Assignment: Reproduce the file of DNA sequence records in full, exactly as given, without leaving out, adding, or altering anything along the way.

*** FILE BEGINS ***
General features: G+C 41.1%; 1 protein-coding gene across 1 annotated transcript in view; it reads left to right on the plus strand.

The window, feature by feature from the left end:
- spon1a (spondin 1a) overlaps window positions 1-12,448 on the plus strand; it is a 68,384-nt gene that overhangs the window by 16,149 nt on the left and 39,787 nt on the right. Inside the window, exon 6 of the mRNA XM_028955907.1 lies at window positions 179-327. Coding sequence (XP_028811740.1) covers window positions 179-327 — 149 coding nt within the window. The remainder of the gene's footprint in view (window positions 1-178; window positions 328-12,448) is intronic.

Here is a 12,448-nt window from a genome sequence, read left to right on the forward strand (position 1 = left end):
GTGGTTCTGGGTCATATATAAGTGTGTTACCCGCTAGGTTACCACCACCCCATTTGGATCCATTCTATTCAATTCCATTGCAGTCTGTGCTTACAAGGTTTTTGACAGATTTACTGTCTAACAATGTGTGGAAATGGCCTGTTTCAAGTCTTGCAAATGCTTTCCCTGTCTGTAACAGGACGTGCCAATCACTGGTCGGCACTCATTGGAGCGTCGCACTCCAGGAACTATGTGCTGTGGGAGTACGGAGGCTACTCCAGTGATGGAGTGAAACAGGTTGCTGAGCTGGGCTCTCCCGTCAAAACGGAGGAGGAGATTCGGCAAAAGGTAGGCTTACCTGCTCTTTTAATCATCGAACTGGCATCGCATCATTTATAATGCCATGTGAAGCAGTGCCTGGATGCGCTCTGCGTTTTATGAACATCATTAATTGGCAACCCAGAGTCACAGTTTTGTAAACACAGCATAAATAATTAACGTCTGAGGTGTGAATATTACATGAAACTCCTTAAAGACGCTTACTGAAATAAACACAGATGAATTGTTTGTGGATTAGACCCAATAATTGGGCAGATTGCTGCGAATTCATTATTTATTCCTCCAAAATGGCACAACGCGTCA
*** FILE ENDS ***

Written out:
General features: G+C 41.1%; 1 protein-coding gene across 1 annotated transcript in view; it reads left to right on the plus strand.

The window, feature by feature from the left end:
- spon1a (spondin 1a) overlaps window positions 1-12,448 on the plus strand; it is a 68,384-nt gene that overhangs the window by 16,149 nt on the left and 39,787 nt on the right. Inside the window, exon 6 of the mRNA XM_028955907.1 lies at window positions 179-327. Coding sequence (XP_028811740.1) covers window positions 179-327 — 149 coding nt within the window. The remainder of the gene's footprint in view (window positions 1-178; window positions 328-12,448) is intronic.

Here is a 12,448-nt window from a genome sequence, read left to right on the forward strand (position 1 = left end):
GTGGTTCTGGGTCATATATAAGTGTGTTACCCGCTAGGTTACCACCACCCCATTTGGATCCATTCTATTCAATTCCATTGCAGTCTGTGCTTACAAGGTTTTTGACAGATTTACTGTCTAACAATGTGTGGAAATGGCCTGTTTCAAGTCTTGCAAATGCTTTCCCTGTCTGTAACAGGACGTGCCAATCACTGGTCGGCACTCATTGGAGCGTCGCACTCCAGGAACTATGTGCTGTGGGAGTACGGAGGCTACTCCAGTGATGGAGTGAAACAGGTTGCTGAGCTGGGCTCTCCCGTCAAAACGGAGGAGGAGATTCGGCAAAAGGTAGGCTTACCTGCTCTTTTAATCATCGAACTGGCATCGCATCATTTATAATGCCATGTGAAGCAGTGCCTGGATGCGCTCTGCGTTTTATGAACATCATTAATTGGCAACCCAGAGTCACAGTTTTGTAAACACAGCATAAATAATTAACGTCTGAGGTGTGAATATTACATGAAACTCCTTAAAGACGCTTACTGAAATAAACACAGATGAATTGTTTGTGGATTAGACCCAATAATTGGGCAGATTGCTGCGAATTCATTATTTATTCCTCCAAAATGGCACAACGCGTCA